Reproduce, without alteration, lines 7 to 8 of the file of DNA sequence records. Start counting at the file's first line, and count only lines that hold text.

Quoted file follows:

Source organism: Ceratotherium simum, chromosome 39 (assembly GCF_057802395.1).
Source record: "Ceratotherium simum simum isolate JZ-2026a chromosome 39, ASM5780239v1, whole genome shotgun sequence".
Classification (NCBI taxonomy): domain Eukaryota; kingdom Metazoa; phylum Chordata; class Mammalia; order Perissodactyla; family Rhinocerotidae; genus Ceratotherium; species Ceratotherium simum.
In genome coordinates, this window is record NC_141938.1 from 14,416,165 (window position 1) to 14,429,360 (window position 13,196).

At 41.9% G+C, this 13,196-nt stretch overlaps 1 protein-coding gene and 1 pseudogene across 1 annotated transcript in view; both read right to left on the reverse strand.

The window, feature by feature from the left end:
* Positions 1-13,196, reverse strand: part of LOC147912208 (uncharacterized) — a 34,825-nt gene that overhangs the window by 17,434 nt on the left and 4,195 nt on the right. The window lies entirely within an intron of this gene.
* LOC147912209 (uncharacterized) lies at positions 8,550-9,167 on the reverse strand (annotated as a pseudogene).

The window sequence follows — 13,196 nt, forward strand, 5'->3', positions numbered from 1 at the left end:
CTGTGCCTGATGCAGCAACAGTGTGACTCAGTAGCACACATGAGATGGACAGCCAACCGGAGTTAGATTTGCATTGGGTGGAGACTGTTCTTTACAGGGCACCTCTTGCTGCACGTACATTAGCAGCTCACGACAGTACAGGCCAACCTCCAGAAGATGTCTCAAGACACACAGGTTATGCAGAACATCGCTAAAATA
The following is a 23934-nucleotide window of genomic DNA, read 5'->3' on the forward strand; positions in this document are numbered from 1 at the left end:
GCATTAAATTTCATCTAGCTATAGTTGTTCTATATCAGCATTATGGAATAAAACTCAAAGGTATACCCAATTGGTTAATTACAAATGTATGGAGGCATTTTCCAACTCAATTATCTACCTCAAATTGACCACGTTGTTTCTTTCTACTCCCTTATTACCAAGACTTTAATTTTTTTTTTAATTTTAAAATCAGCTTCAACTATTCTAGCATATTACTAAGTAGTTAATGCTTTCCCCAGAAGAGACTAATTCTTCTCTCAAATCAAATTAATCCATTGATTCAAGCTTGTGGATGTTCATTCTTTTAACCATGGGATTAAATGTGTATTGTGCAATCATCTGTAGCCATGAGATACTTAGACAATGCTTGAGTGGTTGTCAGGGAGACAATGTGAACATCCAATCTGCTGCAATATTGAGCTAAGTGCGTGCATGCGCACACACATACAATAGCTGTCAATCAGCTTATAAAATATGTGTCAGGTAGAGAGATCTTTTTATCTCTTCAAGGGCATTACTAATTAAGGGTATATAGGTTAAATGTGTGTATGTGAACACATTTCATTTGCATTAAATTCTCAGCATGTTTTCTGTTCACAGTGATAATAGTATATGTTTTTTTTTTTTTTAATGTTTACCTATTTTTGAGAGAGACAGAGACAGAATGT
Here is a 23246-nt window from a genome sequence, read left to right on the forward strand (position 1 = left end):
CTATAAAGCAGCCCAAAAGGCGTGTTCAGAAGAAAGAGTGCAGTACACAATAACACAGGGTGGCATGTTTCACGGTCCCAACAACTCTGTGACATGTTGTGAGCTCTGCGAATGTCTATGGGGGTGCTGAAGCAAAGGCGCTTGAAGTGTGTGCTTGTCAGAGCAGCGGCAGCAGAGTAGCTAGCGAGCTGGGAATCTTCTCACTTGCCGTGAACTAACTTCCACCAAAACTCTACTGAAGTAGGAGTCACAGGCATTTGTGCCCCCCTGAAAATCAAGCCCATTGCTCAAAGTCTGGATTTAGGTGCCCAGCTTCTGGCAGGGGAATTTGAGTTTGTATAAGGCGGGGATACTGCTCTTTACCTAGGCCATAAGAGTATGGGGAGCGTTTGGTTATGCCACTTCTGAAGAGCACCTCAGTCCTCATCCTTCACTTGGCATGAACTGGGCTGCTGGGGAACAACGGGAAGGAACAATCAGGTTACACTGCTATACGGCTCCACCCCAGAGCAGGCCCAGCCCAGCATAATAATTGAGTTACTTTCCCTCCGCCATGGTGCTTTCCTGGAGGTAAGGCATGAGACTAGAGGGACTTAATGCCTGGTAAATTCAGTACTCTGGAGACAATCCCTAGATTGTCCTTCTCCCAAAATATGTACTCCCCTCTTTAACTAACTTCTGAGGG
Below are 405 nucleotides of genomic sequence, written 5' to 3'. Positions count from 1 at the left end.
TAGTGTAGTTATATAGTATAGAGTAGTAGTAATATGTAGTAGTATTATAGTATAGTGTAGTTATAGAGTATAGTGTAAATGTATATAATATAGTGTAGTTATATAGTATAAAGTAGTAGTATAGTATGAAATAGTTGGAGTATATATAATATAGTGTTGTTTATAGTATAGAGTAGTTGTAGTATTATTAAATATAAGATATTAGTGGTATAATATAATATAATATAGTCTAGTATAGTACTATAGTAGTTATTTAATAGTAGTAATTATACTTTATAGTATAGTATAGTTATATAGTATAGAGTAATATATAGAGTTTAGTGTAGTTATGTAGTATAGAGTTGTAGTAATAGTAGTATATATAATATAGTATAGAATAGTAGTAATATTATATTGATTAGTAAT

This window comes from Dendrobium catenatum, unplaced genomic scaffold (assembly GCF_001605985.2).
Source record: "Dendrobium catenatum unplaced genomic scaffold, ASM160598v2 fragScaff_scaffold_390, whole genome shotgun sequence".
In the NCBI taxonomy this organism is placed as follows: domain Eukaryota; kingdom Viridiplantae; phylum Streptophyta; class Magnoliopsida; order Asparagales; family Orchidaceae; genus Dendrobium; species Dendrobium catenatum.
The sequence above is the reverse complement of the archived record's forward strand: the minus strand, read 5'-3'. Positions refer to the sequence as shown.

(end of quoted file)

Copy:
* Positions 1-13,196, reverse strand: part of LOC147912208 (uncharacterized) — a 34,825-nt gene that overhangs the window by 17,434 nt on the left and 4,195 nt on the right. The window lies entirely within an intron of this gene.
* LOC147912209 (uncharacterized) lies at positions 8,550-9,167 on the reverse strand (annotated as a pseudogene).